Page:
As the Bluetooth Low Energy protocol is fast becoming the de-facto communication standard, the technical requirements for security and data privacy are rapidly increasing. Left unaddressed, security apprehensions can risk dialing back progress and hinder consumer buy-in. The US Congress passed a first bill in December 2020 that mandates minimum security to all companies selling IoT products to the US government. Legislation like the California Consumer Privacy Act (§ SB-327) requires ‘reasonable security features’ for all connected devices to protect user data.

At Silicon Labs we are working very closely with standard bodies like DTSec who are tasked with developing a protection profile for all connected diabetes devices. We are part of the IEEE P2621 committee looking at security standards for all diabetes and all wearable medical devices moving forward. Entities such as the NIST and the FDA are joining forces to develop new standards that help protect portable medical products against well-known remote and local cyberattacks by ratifying safeguards for the secure commissioning of new products, the authentication of software prior to its execution, and the life-time management of already deployed products.


There’s Work to be Done

Moore’s Law continues to have a direct impact on progress, seeing extremely cheap, miniature Bluetooth Low Energy-connected chips opening the door to disposable data collection in real time. Size shrinkage, larger Flash/RAM options, improved Radio Frequency performance and power consumption will see the market for portable medical tech expand into new consumer segments and applications: Wirelessly connected transdermal patches for controlled drug delivery, smart inhalers, connected weight scales and much more. These will be standing on the shoulders of pioneers like BD Medical, Shanghai Berry, Nonin who are today pathing the way.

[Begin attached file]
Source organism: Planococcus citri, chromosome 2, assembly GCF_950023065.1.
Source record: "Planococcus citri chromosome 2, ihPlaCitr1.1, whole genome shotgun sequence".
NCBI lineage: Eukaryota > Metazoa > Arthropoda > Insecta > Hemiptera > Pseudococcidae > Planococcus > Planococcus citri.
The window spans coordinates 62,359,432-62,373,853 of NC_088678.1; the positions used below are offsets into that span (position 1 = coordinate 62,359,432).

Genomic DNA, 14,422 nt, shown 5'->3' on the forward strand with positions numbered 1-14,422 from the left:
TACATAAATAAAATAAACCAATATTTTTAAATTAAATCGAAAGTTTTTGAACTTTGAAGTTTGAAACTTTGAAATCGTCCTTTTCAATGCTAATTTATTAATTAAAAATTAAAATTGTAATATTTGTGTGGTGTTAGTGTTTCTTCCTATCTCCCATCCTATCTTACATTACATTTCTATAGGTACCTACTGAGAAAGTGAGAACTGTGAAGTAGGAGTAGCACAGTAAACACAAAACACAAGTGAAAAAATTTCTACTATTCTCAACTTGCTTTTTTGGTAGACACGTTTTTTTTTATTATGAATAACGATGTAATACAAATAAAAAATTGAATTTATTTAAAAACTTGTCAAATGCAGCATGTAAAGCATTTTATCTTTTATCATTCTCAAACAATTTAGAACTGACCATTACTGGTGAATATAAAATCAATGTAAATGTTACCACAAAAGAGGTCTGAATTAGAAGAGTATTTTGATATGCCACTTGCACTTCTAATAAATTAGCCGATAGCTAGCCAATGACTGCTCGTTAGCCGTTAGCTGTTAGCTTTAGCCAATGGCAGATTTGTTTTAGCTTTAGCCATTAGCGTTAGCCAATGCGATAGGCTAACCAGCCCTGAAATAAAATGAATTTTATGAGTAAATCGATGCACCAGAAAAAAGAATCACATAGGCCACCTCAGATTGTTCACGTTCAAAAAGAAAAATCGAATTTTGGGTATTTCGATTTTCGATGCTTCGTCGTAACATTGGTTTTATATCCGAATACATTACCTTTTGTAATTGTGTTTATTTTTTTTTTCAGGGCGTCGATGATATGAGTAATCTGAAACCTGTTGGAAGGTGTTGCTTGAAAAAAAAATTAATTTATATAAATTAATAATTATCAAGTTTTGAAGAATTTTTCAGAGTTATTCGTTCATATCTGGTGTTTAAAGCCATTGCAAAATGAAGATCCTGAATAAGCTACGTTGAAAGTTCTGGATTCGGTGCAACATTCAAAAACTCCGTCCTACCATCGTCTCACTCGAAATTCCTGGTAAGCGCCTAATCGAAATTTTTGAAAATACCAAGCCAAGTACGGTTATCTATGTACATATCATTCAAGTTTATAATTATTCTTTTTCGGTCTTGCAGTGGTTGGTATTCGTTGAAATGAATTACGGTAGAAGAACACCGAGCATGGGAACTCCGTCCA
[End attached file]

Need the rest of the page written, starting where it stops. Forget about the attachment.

The transformative potential of IoT, which brings with it significant societal and environmental benefits, cannot be fully realized until we successfully address trust-related concerns for device makers and end users, alike. The products being taken to market must assure the safe delivery of accurate measurements with precision and speed, through robust wireless connectivity and backed up with enduring, ultra-low power operation. We then need to reduce the complexity and cost of a device and its production. After a product is launched, its software must be continually improved, tested, and distributed across the installed base throughout the product lifecycle. To make connected products as commonplace as the phone in your pocket, we need to guarantee the effortless and seamless integration of devices to minimize user burden.


Big Data Up Close & Personal